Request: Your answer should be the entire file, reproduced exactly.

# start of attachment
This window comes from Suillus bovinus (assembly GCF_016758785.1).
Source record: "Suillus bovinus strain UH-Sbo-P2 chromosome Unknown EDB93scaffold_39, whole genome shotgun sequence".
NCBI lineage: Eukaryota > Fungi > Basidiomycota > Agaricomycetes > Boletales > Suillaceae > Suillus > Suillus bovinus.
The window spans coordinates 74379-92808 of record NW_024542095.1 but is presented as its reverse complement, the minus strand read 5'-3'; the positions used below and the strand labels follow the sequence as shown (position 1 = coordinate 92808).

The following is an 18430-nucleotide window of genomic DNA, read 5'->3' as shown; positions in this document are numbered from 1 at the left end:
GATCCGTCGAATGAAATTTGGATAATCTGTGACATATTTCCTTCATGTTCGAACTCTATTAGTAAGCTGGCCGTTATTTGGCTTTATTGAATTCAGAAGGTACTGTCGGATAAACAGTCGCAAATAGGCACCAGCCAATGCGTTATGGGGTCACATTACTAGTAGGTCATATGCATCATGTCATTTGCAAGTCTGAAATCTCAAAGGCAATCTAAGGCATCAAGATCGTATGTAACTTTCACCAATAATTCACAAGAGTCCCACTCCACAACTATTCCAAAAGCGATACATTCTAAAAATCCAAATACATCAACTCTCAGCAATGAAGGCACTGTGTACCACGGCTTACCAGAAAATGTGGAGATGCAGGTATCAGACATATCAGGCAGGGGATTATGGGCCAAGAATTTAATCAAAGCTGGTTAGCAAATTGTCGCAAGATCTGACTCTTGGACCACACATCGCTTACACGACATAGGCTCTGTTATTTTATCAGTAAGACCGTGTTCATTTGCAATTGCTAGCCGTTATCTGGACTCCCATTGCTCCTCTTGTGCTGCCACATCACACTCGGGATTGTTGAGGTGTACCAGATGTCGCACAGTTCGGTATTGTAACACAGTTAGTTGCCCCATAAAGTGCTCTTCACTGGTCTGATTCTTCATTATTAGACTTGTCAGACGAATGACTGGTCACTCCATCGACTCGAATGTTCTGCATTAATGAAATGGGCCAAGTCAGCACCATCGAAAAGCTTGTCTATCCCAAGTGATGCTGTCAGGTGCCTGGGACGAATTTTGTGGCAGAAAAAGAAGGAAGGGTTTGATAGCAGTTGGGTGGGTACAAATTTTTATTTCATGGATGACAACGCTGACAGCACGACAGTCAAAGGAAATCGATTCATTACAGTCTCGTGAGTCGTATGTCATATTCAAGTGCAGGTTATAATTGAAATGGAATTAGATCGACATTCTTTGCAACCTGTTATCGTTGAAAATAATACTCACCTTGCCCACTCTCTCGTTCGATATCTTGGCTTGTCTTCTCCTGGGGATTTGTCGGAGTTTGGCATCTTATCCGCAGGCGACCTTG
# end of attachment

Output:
This window comes from Suillus bovinus (assembly GCF_016758785.1).
Source record: "Suillus bovinus strain UH-Sbo-P2 chromosome Unknown EDB93scaffold_39, whole genome shotgun sequence".
NCBI lineage: Eukaryota > Fungi > Basidiomycota > Agaricomycetes > Boletales > Suillaceae > Suillus > Suillus bovinus.
The window spans coordinates 74379-92808 of record NW_024542095.1 but is presented as its reverse complement, the minus strand read 5'-3'; the positions used below and the strand labels follow the sequence as shown (position 1 = coordinate 92808).

The following is an 18430-nucleotide window of genomic DNA, read 5'->3' as shown; positions in this document are numbered from 1 at the left end:
GATCCGTCGAATGAAATTTGGATAATCTGTGACATATTTCCTTCATGTTCGAACTCTATTAGTAAGCTGGCCGTTATTTGGCTTTATTGAATTCAGAAGGTACTGTCGGATAAACAGTCGCAAATAGGCACCAGCCAATGCGTTATGGGGTCACATTACTAGTAGGTCATATGCATCATGTCATTTGCAAGTCTGAAATCTCAAAGGCAATCTAAGGCATCAAGATCGTATGTAACTTTCACCAATAATTCACAAGAGTCCCACTCCACAACTATTCCAAAAGCGATACATTCTAAAAATCCAAATACATCAACTCTCAGCAATGAAGGCACTGTGTACCACGGCTTACCAGAAAATGTGGAGATGCAGGTATCAGACATATCAGGCAGGGGATTATGGGCCAAGAATTTAATCAAAGCTGGTTAGCAAATTGTCGCAAGATCTGACTCTTGGACCACACATCGCTTACACGACATAGGCTCTGTTATTTTATCAGTAAGACCGTGTTCATTTGCAATTGCTAGCCGTTATCTGGACTCCCATTGCTCCTCTTGTGCTGCCACATCACACTCGGGATTGTTGAGGTGTACCAGATGTCGCACAGTTCGGTATTGTAACACAGTTAGTTGCCCCATAAAGTGCTCTTCACTGGTCTGATTCTTCATTATTAGACTTGTCAGACGAATGACTGGTCACTCCATCGACTCGAATGTTCTGCATTAATGAAATGGGCCAAGTCAGCACCATCGAAAAGCTTGTCTATCCCAAGTGATGCTGTCAGGTGCCTGGGACGAATTTTGTGGCAGAAAAAGAAGGAAGGGTTTGATAGCAGTTGGGTGGGTACAAATTTTTATTTCATGGATGACAACGCTGACAGCACGACAGTCAAAGGAAATCGATTCATTACAGTCTCGTGAGTCGTATGTCATATTCAAGTGCAGGTTATAATTGAAATGGAATTAGATCGACATTCTTTGCAACCTGTTATCGTTGAAAATAATACTCACCTTGCCCACTCTCTCGTTCGATATCTTGGCTTGTCTTCTCCTGGGGATTTGTCGGAGTTTGGCATCTTATCCGCAGGCGACCTTG